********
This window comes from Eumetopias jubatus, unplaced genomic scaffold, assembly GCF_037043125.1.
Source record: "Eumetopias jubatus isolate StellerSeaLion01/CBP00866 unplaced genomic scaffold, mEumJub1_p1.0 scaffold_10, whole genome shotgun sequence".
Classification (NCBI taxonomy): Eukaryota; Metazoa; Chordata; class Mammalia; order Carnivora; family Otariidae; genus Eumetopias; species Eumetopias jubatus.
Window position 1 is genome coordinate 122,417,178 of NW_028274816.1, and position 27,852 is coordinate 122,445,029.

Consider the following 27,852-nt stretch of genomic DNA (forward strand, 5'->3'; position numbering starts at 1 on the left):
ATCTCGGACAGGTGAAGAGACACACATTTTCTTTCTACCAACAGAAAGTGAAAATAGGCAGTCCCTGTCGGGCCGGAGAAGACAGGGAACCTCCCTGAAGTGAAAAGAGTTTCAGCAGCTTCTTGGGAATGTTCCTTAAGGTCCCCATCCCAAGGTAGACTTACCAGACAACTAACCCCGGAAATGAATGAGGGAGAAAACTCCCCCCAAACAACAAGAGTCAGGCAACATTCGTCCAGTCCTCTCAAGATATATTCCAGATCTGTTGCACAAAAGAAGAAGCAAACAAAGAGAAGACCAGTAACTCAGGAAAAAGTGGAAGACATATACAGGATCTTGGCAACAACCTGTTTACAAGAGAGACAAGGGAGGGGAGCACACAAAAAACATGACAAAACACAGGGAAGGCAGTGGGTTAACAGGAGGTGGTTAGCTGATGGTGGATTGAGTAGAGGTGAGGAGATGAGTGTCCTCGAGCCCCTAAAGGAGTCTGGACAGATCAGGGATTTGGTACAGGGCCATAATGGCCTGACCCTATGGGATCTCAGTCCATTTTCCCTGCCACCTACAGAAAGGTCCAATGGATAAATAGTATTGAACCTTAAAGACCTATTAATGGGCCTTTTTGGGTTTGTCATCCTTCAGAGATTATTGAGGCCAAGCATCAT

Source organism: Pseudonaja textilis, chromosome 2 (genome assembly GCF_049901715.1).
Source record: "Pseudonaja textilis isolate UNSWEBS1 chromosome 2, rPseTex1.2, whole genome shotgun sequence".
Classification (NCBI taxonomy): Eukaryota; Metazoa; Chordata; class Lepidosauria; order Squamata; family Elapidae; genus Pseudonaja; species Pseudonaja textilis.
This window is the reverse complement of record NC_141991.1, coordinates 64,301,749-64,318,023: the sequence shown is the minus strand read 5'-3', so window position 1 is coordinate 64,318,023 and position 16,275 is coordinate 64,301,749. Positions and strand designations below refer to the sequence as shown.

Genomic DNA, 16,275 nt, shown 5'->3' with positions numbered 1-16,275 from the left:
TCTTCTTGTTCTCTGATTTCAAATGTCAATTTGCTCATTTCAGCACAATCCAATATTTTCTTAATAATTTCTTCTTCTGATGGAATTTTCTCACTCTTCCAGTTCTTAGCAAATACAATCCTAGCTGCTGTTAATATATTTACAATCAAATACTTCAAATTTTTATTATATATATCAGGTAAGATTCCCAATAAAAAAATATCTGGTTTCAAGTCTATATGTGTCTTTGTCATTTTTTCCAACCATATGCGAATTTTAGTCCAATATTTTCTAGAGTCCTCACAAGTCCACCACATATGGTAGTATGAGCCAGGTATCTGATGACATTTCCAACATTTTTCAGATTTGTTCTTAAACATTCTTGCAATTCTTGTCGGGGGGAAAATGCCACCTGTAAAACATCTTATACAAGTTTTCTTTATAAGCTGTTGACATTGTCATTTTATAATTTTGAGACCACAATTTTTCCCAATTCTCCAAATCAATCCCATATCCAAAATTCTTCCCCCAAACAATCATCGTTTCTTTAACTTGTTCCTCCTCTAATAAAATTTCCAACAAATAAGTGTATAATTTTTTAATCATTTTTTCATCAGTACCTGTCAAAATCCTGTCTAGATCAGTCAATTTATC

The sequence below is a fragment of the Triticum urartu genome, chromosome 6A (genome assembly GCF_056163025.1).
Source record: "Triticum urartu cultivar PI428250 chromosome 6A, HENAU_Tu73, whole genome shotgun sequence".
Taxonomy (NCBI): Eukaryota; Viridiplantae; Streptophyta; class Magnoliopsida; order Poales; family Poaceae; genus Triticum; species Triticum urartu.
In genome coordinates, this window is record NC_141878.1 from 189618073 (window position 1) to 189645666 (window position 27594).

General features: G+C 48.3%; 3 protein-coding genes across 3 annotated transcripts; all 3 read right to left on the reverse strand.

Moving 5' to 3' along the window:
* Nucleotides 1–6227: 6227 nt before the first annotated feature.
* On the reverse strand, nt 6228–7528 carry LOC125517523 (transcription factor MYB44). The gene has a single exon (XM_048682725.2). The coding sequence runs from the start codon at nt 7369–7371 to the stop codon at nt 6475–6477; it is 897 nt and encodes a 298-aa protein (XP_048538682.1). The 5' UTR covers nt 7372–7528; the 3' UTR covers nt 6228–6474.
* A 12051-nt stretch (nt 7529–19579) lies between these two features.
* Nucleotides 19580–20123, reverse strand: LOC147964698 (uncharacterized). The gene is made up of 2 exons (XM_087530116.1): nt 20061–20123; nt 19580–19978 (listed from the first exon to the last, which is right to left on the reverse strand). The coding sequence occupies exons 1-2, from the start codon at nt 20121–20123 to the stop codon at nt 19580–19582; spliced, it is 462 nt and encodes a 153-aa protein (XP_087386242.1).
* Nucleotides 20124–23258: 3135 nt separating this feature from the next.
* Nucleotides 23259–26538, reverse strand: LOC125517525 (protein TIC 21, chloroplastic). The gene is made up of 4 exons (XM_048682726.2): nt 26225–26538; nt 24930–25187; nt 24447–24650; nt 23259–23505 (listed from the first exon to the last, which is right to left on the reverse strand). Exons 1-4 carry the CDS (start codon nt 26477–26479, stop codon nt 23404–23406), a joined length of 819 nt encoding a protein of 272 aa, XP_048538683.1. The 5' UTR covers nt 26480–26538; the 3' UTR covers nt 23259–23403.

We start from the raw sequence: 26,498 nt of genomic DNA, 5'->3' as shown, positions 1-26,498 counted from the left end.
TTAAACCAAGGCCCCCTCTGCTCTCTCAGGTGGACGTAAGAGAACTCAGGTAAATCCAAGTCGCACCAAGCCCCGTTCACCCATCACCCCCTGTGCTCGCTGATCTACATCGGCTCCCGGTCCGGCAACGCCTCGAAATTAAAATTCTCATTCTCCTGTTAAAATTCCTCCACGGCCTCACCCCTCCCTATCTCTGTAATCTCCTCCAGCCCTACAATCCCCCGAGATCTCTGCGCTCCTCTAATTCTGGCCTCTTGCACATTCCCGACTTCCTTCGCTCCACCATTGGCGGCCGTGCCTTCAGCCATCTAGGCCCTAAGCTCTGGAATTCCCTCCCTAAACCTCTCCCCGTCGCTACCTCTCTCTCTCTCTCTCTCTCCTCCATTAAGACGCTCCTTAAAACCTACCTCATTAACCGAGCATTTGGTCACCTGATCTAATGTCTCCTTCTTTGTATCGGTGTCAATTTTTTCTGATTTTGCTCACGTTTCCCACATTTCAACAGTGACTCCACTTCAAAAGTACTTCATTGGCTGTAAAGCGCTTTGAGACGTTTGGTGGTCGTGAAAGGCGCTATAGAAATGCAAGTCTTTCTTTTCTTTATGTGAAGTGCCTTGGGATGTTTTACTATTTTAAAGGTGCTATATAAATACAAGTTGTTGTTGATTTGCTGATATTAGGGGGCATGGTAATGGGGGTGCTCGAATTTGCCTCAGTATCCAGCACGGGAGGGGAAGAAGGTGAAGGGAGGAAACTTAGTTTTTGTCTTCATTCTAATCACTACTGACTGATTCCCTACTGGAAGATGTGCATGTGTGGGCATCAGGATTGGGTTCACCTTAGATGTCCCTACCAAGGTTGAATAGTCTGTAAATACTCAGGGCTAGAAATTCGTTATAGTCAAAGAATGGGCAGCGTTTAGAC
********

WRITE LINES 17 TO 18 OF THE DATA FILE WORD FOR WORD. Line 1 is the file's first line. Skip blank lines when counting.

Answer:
General features: G+C 48.3%; 3 protein-coding genes across 3 annotated transcripts; all 3 read right to left on the reverse strand.

Moving 5' to 3' along the window: